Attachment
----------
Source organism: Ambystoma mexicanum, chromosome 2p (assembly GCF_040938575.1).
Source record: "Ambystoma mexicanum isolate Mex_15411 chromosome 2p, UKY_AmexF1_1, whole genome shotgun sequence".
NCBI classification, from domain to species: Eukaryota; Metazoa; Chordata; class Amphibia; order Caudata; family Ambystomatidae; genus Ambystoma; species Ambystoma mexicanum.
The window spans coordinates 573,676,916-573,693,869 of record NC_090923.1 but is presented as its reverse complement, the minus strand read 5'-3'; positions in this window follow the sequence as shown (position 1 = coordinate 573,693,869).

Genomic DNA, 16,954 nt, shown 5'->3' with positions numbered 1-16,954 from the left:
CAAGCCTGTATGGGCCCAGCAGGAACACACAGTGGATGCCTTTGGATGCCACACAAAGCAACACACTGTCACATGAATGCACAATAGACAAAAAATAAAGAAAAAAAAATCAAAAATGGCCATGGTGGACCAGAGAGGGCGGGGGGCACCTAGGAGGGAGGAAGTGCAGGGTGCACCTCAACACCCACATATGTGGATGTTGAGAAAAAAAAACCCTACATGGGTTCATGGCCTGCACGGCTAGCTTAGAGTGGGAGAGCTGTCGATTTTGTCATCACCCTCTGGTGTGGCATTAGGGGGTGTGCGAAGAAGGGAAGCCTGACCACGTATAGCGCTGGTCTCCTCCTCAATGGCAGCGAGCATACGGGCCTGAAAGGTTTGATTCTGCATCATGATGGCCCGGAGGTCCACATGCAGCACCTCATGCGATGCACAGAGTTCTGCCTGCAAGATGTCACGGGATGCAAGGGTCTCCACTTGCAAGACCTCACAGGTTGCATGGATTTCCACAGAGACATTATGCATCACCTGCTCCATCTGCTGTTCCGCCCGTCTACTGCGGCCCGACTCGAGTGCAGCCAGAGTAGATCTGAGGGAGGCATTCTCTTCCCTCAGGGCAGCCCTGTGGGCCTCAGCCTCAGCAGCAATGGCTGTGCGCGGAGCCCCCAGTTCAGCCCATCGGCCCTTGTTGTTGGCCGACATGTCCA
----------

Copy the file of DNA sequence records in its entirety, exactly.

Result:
Source organism: Ambystoma mexicanum, chromosome 2p (assembly GCF_040938575.1).
Source record: "Ambystoma mexicanum isolate Mex_15411 chromosome 2p, UKY_AmexF1_1, whole genome shotgun sequence".
NCBI classification, from domain to species: Eukaryota; Metazoa; Chordata; class Amphibia; order Caudata; family Ambystomatidae; genus Ambystoma; species Ambystoma mexicanum.
The window spans coordinates 573,676,916-573,693,869 of record NC_090923.1 but is presented as its reverse complement, the minus strand read 5'-3'; positions in this window follow the sequence as shown (position 1 = coordinate 573,693,869).

Genomic DNA, 16,954 nt, shown 5'->3' with positions numbered 1-16,954 from the left:
CAAGCCTGTATGGGCCCAGCAGGAACACACAGTGGATGCCTTTGGATGCCACACAAAGCAACACACTGTCACATGAATGCACAATAGACAAAAAATAAAGAAAAAAAAATCAAAAATGGCCATGGTGGACCAGAGAGGGCGGGGGGCACCTAGGAGGGAGGAAGTGCAGGGTGCACCTCAACACCCACATATGTGGATGTTGAGAAAAAAAAACCCTACATGGGTTCATGGCCTGCACGGCTAGCTTAGAGTGGGAGAGCTGTCGATTTTGTCATCACCCTCTGGTGTGGCATTAGGGGGTGTGCGAAGAAGGGAAGCCTGACCACGTATAGCGCTGGTCTCCTCCTCAATGGCAGCGAGCATACGGGCCTGAAAGGTTTGATTCTGCATCATGATGGCCCGGAGGTCCACATGCAGCACCTCATGCGATGCACAGAGTTCTGCCTGCAAGATGTCACGGGATGCAAGGGTCTCCACTTGCAAGACCTCACAGGTTGCATGGATTTCCACAGAGACATTATGCATCACCTGCTCCATCTGCTGTTCCGCCCGTCTACTGCGGCCCGACTCGAGTGCAGCCAGAGTAGATCTGAGGGAGGCATTCTCTTCCCTCAGGGCAGCCCTGTGGGCCTCAGCCTCAGCAGCAATGGCTGTGCGCGGAGCCCCCAGTTCAGCCCATCGGCCCTTGTTGTTGGCCGACATGTCCA